A powder feeder can improve your system efficiency by metering the right amount of materials from the ingredient source—such as a bulk bag or another container—into a mixer or another downstream process. Many ingredients can be challenging to work with, and knowing how to customize your powder feeder can prevent flow problems like clogging, flushing and inaccurate measurement.
How to Customize Your Powder Feeder
An experienced engineer can help you customize your powder feeder to prevent common problems that might affect your materials. However, your engineer must know some critical information about your system and ingredients to get started. As you consider customizing your powder feeder, the following information will be helpful. These don’t have to be exact, but more accuracy will mean better system customization.
- Material properties: angle of repose, viscosity, fat content, moisture content
- Volume: how much of the ingredient are you measuring in what time frame?
- Accuracy: what is your margin of error?
- Dimensions: what is the available horizontal and vertical space around the system?
- Environment: are the temperature and humidity conditions stable, or will they change as the weather changes?
Type of Feeder
There are many ways to customize your powder feeder, and this starts with two different types of feeders. Each uses a different method for moving the materials through the feeder. The first, a vibratory feeder, uses vibration to move materials. A vibratory powder feeder can be effective for many ingredients, but it can also introduce noise and interference to the surrounding system. This can disrupt weight and volume measurements.
The second, an auger feeder, uses mechanical force from either a spring or a screw-shaped shaft. An auger feeder is highly versatile and preferable for most ingredients. There are many ways to customize this powder feeder further to perfectly suit the materials and the surrounding system.
The Feeder Core
You can customize powder feeders using augers with a spiral core or a shaft core. In a spiral auger, a spring inside the powder feeder creates the mechanical motion needed to move the material. In a shaft core, also called a screw auger, the flights around the core rotate and move the material. Either of these types of powder feeders can be effective. If your material is likely to bridge or clump, a screw auger can provide the additional movement needed to keep the material flowing.
Screw Auger Flighting
If you are using a screw auger powder feeder, you can customize the size, type and arrangement of the screw flights. The spacing between the flights, called the pitch, will partially determine how much material moves through the feeder. At full pitch, the spacing between the flights is equal to the diameter of the feeder. At half pitch, the spaces between the flights is half of the diameter of the feeder.
The screw auger flighting pitch will not only determine how much material moves through the feeder, but also the rate at which it moves. A full-pitch feeder will release a larger amount of material in slower intervals, while a half-pitch feeder will release a smaller amount of ingredients, but in faster intervals. This will change the overall flow of the ingredients through the system. Higher pitch will feed material in pulses, while lower pitch will create more continuous movement.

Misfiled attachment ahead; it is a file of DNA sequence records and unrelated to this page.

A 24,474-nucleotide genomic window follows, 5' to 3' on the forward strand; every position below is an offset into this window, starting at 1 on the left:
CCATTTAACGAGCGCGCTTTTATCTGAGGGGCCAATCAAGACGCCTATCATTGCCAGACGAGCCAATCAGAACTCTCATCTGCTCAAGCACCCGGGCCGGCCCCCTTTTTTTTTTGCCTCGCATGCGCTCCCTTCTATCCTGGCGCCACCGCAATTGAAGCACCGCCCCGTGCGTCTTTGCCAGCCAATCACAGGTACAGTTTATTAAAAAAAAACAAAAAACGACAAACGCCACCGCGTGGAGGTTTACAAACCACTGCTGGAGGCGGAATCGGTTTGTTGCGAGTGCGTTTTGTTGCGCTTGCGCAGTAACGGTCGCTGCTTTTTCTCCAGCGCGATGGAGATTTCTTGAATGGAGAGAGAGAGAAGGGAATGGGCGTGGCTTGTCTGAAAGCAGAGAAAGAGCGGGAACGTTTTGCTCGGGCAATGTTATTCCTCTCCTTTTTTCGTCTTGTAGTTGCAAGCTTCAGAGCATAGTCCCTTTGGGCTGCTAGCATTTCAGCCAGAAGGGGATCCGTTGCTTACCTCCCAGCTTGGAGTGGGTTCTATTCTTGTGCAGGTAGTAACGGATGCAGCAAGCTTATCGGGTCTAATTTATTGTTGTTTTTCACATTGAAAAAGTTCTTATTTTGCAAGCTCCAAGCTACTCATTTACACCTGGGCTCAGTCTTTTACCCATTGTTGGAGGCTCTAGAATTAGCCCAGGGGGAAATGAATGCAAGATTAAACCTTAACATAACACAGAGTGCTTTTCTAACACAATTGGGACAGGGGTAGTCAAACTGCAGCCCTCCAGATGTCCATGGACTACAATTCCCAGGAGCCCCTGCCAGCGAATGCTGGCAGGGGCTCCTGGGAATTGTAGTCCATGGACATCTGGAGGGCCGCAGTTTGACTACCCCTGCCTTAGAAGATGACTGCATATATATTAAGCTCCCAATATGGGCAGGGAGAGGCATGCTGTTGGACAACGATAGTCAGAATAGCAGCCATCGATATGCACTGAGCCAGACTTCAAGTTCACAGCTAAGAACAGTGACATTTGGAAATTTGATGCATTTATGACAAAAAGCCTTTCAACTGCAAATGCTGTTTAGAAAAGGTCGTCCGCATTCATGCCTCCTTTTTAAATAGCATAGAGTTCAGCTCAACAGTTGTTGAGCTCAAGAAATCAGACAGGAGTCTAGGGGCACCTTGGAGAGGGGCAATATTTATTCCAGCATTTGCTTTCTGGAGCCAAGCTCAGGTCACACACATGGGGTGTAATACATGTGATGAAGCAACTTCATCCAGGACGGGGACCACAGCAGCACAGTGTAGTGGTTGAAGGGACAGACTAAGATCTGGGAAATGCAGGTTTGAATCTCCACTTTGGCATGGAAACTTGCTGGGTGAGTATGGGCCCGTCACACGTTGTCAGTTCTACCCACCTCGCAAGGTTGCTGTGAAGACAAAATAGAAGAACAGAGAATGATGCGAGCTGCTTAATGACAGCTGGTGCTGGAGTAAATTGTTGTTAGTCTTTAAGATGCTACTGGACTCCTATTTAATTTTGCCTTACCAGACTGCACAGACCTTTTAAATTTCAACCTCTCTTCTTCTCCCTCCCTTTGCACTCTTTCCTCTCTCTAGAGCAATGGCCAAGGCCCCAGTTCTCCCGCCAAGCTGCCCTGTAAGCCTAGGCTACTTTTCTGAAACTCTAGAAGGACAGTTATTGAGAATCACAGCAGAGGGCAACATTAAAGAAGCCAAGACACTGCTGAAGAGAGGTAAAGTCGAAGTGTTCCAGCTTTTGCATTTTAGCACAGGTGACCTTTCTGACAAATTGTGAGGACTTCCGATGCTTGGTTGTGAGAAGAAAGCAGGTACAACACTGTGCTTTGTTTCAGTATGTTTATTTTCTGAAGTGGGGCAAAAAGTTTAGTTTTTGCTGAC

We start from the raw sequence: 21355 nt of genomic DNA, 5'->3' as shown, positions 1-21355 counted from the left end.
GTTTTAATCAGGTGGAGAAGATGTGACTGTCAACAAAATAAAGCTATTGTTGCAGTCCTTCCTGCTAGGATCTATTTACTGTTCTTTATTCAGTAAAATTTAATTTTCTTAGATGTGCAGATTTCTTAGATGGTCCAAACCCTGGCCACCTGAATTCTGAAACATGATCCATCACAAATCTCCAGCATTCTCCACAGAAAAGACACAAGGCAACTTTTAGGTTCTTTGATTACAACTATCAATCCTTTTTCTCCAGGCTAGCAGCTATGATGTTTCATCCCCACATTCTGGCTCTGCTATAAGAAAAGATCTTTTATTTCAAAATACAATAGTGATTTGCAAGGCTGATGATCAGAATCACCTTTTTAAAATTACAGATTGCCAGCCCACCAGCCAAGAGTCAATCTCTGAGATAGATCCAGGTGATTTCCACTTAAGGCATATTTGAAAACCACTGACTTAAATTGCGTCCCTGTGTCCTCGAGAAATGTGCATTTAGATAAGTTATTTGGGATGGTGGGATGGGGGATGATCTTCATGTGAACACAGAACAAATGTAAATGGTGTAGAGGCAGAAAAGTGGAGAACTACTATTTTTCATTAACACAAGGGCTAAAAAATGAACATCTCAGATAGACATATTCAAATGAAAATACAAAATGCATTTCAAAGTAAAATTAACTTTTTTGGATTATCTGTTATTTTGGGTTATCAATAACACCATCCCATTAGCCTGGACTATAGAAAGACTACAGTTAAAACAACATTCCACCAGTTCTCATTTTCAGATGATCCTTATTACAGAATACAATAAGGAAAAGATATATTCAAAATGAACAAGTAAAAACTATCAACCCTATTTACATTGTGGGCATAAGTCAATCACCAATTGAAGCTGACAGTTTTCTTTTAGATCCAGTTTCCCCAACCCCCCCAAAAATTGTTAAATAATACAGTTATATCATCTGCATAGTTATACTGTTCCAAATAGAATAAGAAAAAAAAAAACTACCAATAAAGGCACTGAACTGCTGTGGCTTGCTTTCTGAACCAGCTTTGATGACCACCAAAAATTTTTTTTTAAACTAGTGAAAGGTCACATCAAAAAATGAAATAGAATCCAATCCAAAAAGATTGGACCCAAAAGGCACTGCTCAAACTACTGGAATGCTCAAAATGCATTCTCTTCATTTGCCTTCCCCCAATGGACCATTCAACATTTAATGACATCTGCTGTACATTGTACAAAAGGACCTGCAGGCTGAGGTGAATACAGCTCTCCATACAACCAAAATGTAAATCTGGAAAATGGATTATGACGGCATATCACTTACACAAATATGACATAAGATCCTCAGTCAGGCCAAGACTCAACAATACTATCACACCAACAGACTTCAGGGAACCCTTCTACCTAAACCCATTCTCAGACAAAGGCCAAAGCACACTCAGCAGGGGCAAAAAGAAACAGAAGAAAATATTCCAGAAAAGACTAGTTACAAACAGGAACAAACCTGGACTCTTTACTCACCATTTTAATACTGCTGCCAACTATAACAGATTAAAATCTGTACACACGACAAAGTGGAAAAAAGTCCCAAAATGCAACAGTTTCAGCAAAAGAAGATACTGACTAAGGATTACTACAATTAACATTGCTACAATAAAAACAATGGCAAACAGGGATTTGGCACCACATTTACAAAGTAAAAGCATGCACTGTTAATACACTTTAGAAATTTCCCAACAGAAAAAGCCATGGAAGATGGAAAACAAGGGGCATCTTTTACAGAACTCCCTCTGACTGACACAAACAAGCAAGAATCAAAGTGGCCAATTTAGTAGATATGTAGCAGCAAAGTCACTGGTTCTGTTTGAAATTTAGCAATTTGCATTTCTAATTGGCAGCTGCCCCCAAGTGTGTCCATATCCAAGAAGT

In a screw auger, it is important to alternate the pitch of the flights at the start of the feeder. If the flights are spaced and sized equally throughout, pressure will build up at one end of the feeder as it moves material. This requires the drive to work much harder than it needs to. Simply starting with half pitch and moving to full pitch will help to equalize the pressure across the screw auger. Conical-shaped flighting across the auger or variable pitch at the inlet will also solve this problem.
Diameter of Feeder and Auger Shaft
The feeder diameter is another obvious way to customize your powder feeder. Changing the feeder diameter will change how much material moves through it. When working with a screw auger, it is also important to consider the auger shaft. Widening the auger shaft will cause it to take up more space in the feeder, allowing less material to move through.
The ideal diameter of the feeder and the auger shaft will both depend on the desired volume. If the material must be carefully metered with more accuracy, a smaller feeder diameter or a larger auger shaft will move smaller amounts of material more steadily. However, if you want to move material through the feeder quickly, a larger feeder diameter and a thinner shaft will be best.
The drive on the powder feeder must be powerful enough to drive the screw or spring auger while delivering the right RPMs. The drive must also be accessible for maintenance or repairs. You can customize your powder feeder drive by changing the mounting position of the drive, the reducer, and the RPMs of the drive. This is another way to customize your powder feeder according to the material moving through it. Raising the RPMs will move material at a faster rate, and vice-versa.
There are many ways to customize your powder feeder to suit your materials and your overall process. This can seem complicated, however it also presents a number of different solutions if you encounter a problem with your particular ingredients or process. If your process repeatedly stalls at the feeder stage, or material moves too quickly or too slowly through the feeder, consider these customization options. Work with an experienced equipment manufacturer to ensure your powder feeder works with your materials, not against them.